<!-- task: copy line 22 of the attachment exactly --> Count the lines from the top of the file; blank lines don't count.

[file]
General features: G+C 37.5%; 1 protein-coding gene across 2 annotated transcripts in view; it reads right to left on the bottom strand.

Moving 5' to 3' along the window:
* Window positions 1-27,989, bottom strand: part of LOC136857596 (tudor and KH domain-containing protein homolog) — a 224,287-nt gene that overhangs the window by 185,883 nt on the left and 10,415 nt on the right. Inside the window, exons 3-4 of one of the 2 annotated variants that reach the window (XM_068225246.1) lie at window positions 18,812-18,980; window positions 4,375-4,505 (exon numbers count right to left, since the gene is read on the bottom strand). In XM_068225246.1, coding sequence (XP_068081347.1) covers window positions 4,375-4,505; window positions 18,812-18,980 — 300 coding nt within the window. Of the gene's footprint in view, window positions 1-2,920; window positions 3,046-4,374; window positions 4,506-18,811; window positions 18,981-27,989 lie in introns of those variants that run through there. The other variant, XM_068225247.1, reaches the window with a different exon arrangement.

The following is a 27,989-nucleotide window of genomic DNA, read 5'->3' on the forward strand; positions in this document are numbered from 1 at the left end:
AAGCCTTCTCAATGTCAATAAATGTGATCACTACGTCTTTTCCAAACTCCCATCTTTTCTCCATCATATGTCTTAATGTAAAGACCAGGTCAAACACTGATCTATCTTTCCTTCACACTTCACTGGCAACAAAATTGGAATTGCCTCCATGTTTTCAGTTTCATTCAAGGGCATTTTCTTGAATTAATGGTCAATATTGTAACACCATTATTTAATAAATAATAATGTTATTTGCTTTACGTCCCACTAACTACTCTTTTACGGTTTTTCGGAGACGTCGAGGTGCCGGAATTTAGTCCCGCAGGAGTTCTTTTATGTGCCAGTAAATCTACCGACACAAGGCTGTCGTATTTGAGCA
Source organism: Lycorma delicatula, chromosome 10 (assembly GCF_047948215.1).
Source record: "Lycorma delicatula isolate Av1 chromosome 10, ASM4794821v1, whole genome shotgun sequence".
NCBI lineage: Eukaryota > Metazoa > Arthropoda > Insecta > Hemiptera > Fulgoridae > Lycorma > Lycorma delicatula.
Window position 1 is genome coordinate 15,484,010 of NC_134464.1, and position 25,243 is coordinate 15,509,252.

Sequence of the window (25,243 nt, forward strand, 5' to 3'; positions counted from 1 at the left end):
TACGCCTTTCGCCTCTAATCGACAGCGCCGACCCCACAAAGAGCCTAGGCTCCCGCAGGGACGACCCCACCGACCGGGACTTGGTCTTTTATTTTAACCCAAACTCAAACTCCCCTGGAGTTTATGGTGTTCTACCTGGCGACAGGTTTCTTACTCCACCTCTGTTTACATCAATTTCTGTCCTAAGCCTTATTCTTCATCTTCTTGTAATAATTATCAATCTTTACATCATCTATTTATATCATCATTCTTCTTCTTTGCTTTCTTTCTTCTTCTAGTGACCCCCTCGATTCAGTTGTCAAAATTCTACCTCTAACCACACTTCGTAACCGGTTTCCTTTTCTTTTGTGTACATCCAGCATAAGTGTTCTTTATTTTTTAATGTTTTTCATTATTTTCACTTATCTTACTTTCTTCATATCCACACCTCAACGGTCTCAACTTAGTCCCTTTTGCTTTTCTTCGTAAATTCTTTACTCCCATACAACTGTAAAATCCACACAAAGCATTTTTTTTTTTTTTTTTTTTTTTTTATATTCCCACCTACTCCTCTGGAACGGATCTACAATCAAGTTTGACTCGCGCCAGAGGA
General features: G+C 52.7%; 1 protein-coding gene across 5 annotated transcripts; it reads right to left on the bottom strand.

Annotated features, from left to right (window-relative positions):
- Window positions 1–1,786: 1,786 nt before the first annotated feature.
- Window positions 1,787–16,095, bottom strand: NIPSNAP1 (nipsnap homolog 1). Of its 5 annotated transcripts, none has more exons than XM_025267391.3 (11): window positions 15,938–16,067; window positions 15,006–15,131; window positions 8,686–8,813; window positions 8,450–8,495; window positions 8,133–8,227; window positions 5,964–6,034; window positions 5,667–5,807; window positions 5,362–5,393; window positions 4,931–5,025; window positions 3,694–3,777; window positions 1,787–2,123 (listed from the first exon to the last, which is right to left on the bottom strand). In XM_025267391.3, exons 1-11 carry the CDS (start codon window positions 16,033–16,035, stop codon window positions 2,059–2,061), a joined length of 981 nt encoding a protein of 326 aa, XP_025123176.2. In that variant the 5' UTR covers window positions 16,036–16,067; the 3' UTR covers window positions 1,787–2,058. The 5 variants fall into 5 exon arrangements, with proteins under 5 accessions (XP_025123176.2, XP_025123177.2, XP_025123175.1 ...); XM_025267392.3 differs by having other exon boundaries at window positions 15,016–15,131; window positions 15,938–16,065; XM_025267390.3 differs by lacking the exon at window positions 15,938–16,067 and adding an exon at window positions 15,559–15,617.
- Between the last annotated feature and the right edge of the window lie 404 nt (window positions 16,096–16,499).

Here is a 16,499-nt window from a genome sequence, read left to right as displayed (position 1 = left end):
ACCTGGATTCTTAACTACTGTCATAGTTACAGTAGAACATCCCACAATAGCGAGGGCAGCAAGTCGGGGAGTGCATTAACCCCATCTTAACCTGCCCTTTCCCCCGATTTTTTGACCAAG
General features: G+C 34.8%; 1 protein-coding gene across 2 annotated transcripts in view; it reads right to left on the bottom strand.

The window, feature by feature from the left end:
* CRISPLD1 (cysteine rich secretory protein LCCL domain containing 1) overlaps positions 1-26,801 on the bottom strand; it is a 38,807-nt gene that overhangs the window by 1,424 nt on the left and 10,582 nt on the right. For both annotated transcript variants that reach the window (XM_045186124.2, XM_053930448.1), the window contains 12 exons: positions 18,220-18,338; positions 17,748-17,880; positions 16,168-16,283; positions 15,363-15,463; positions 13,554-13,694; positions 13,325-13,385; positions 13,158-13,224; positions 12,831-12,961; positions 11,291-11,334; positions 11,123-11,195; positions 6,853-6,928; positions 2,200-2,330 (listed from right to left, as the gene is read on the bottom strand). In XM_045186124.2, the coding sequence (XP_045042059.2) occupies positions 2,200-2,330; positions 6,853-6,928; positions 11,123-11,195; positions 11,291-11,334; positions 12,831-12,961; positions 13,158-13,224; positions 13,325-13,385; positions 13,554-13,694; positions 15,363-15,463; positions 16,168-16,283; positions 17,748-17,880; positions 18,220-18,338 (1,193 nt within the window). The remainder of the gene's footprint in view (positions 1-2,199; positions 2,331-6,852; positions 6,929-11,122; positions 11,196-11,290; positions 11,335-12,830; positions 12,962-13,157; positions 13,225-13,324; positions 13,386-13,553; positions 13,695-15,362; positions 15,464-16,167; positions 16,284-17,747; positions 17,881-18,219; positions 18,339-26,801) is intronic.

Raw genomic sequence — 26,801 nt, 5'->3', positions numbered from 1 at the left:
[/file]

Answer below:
Raw genomic sequence — 26,801 nt, 5'->3', positions numbered from 1 at the left: